The Tea Party has made a significant impact on this year's election. Who should get the credit for the movement's successes?
The Tea Party has no central leader. Some said that's part of the genius of this movement, and that's exactly how they want to keep it.
Much has been made of the fact that the Tea Party wants to be leaderless.
Political observer Jonathan Rauch said a business book, The Starfish and the Spider, explains the appeal with its subtitle The Unstoppable Power of Leaderless Organizations.
"The Tea Party is like a network: it doesn't have any central brain or any leadership, any hierarchy, and that's the way they want it," Rauch said.
They can adapt faster, move resources faster, and they can't be decapitated or stopped. That's also the starfish's weird power.
"A starfish doesn't have a brain," Rauch added. "It has distributed intelligence, and in some species, if you cut off a leg, it grows a new starfish and the old starfish grows a new leg, and you have two of them."
"It's definitely a challenge," said Matt Kibbe of FreedomWorks, one of the biggest Tea Party-type groups. "I call it 'beautiful chaos,' though."
He said why this chaos functions is because of the old-fashioned free market. Various Tea Party groups propose ideas or actions, and if they're really good, other Tea Partiers chime in.
"I'll never do this again, but I'm going to quote Chairman Mao: 'Let a thousand flowers bloom,'" Kibbe added. "And if we have all these great ideas, you can sort through the process. And there are going to be some bad ones. But the activists aren't going to pursue those ideas."
Dick Armey, a former House Majority Leader, who is also with FreedomWorks, said nobody better try to lead the radically free-willed Tea Party people.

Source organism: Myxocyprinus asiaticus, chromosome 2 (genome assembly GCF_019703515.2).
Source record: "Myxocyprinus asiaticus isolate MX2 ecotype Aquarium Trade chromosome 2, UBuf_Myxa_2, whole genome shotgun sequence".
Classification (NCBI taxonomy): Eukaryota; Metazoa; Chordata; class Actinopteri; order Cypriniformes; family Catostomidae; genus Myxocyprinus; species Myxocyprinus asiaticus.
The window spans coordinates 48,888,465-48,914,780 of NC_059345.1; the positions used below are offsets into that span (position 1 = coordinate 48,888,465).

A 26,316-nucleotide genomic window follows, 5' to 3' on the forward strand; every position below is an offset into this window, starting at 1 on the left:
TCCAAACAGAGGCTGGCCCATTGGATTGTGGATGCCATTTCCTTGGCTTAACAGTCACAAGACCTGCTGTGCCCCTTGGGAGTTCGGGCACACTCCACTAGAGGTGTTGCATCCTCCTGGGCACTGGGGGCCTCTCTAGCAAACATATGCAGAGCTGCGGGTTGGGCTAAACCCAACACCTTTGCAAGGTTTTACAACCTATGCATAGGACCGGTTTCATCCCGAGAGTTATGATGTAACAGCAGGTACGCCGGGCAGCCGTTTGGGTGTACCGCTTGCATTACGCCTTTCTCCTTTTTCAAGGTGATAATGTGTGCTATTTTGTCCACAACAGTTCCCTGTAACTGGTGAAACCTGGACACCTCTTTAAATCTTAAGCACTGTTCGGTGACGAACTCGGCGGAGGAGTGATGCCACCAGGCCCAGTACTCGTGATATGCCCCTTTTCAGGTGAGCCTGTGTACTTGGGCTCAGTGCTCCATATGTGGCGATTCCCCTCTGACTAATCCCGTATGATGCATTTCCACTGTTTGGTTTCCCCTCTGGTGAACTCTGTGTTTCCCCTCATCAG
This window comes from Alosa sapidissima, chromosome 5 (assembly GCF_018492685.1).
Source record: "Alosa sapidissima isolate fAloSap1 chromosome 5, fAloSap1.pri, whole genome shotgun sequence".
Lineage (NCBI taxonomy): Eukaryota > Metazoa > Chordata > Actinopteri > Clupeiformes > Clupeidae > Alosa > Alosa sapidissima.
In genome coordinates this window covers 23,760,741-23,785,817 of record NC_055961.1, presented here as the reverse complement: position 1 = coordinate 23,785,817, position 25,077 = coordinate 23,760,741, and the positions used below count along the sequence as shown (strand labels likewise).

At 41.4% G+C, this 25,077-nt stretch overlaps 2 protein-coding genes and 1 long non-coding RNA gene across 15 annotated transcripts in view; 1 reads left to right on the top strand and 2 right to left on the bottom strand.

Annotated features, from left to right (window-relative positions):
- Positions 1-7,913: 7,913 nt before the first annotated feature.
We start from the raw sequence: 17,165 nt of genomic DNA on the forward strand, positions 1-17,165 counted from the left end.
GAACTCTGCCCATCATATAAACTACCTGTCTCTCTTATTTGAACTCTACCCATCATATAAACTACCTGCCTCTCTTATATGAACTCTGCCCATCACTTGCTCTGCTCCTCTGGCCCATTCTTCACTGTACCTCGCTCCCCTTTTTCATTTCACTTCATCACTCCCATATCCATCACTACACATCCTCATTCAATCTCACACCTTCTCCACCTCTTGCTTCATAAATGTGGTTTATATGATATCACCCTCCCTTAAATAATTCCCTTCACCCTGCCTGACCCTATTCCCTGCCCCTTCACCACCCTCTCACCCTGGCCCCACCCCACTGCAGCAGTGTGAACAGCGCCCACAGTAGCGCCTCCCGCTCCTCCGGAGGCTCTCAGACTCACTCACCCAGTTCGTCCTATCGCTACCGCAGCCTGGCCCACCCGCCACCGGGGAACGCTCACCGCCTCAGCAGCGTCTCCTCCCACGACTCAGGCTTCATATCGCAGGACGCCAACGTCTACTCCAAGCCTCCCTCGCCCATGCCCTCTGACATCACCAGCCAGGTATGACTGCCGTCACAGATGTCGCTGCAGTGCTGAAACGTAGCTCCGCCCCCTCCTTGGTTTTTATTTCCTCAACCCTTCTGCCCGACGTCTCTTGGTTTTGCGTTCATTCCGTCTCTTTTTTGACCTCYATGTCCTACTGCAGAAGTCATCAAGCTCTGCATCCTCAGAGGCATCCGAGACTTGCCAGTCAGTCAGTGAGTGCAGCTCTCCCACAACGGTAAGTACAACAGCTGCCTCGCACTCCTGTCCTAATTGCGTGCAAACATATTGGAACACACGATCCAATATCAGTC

"And yet they have this sense of unity and purpose," Armey said. "They don't need a leader. And anybody that jumps up and says 'I'm the leader of the Tea Party,' just take it prima facie you have a fraud on your hands."
"The Tea Party is very libertarian and it believes the whole problem that it set out to solve was leaders that got corrupted and stopped listening," Rauch said. "They don't want that to happen to them, so they're living out their ideals by saying 'everyone's empowered here.'"
"The Lord God Almighty gave us the right to be our own person on our own terms," Armey said. "Now He's taking a big chance with us, and He's had enough respect for us to maintain the integrity of our freedom and our liberty. You've got a right to be you."
Armey says a great strength is how tolerant people in the movement are of all the other Tea Partiers' free will and beliefs.
"They're going to have quirky ideas. They're not going to be my ideas," Armey said. "Well, bless their heart. They have a right to be that. And I don't need to start bossing people around."
Rauch believes this radically leaderless style is so central to the Tea Party, they'll fight anyone who tries to claim the mantle of leader.
"They don't want to be corrupted or co-opted." Rauch said. "They don't want incompetent leadership to take them down or to try to take over their mission from the outside. And if you're totally decentralized, there's no way you can do a takeover because no one's in charge."
"People who have those kind of needs have missed the point," Armey said. "If it's about you, you lose. If it's about power, you lose. This is about freedom."
Rauch said the Tea Party is all about long-term reformation of America, not short-term political gain.
"If you get someone elected to Congress, you just have to keep coming back every two years, doing the politics," Rauch said. "If you change the way people think about government, the people become the watchdogs against big government. So their main focus actually is on education."
That's why the Tea Party is about so much more than politics. They don't want to be leaders -- they want to make leaders.